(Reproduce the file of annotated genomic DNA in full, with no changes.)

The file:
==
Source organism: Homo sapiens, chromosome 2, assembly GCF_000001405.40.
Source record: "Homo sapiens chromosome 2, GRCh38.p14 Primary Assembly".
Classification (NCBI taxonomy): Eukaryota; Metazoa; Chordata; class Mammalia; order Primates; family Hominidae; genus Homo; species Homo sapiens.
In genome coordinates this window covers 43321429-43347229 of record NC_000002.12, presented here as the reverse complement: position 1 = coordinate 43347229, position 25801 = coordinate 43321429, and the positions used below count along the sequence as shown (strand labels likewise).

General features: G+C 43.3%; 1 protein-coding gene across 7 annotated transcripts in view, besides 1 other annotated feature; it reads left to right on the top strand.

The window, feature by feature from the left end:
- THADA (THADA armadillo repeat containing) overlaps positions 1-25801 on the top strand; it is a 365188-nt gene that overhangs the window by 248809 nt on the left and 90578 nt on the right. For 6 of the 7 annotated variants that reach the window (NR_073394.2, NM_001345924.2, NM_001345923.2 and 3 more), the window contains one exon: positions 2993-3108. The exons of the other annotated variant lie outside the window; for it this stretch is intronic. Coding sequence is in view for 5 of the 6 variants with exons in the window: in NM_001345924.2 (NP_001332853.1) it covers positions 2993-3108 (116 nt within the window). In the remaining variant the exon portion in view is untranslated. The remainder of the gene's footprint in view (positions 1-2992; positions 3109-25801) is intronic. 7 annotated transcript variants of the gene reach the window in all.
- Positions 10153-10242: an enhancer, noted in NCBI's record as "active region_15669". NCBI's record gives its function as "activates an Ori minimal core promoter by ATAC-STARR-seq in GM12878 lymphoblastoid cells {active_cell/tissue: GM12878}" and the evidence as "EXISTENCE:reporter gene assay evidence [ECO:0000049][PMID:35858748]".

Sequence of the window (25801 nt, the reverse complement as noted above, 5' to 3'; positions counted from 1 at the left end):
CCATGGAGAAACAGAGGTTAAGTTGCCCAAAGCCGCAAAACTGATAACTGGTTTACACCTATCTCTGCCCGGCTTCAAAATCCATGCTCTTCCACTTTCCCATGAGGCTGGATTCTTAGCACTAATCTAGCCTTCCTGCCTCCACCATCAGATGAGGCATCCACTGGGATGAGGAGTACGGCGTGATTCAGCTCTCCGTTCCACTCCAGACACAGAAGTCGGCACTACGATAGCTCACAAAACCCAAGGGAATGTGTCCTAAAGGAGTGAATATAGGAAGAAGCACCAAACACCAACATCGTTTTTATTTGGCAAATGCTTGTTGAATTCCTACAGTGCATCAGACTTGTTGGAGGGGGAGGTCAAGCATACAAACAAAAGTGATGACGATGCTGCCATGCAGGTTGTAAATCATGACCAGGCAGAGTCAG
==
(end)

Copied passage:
Source organism: Homo sapiens, chromosome 2, assembly GCF_000001405.40.
Source record: "Homo sapiens chromosome 2, GRCh38.p14 Primary Assembly".
Classification (NCBI taxonomy): Eukaryota; Metazoa; Chordata; class Mammalia; order Primates; family Hominidae; genus Homo; species Homo sapiens.
In genome coordinates this window covers 43321429-43347229 of record NC_000002.12, presented here as the reverse complement: position 1 = coordinate 43347229, position 25801 = coordinate 43321429, and the positions used below count along the sequence as shown (strand labels likewise).

General features: G+C 43.3%; 1 protein-coding gene across 7 annotated transcripts in view, besides 1 other annotated feature; it reads left to right on the top strand.

The window, feature by feature from the left end:
- THADA (THADA armadillo repeat containing) overlaps positions 1-25801 on the top strand; it is a 365188-nt gene that overhangs the window by 248809 nt on the left and 90578 nt on the right. For 6 of the 7 annotated variants that reach the window (NR_073394.2, NM_001345924.2, NM_001345923.2 and 3 more), the window contains one exon: positions 2993-3108. The exons of the other annotated variant lie outside the window; for it this stretch is intronic. Coding sequence is in view for 5 of the 6 variants with exons in the window: in NM_001345924.2 (NP_001332853.1) it covers positions 2993-3108 (116 nt within the window). In the remaining variant the exon portion in view is untranslated. The remainder of the gene's footprint in view (positions 1-2992; positions 3109-25801) is intronic. 7 annotated transcript variants of the gene reach the window in all.
- Positions 10153-10242: an enhancer, noted in NCBI's record as "active region_15669". NCBI's record gives its function as "activates an Ori minimal core promoter by ATAC-STARR-seq in GM12878 lymphoblastoid cells {active_cell/tissue: GM12878}" and the evidence as "EXISTENCE:reporter gene assay evidence [ECO:0000049][PMID:35858748]".

Sequence of the window (25801 nt, the reverse complement as noted above, 5' to 3'; positions counted from 1 at the left end):
CCATGGAGAAACAGAGGTTAAGTTGCCCAAAGCCGCAAAACTGATAACTGGTTTACACCTATCTCTGCCCGGCTTCAAAATCCATGCTCTTCCACTTTCCCATGAGGCTGGATTCTTAGCACTAATCTAGCCTTCCTGCCTCCACCATCAGATGAGGCATCCACTGGGATGAGGAGTACGGCGTGATTCAGCTCTCCGTTCCACTCCAGACACAGAAGTCGGCACTACGATAGCTCACAAAACCCAAGGGAATGTGTCCTAAAGGAGTGAATATAGGAAGAAGCACCAAACACCAACATCGTTTTTATTTGGCAAATGCTTGTTGAATTCCTACAGTGCATCAGACTTGTTGGAGGGGGAGGTCAAGCATACAAACAAAAGTGATGACGATGCTGCCATGCAGGTTGTAAATCATGACCAGGCAGAGTCAG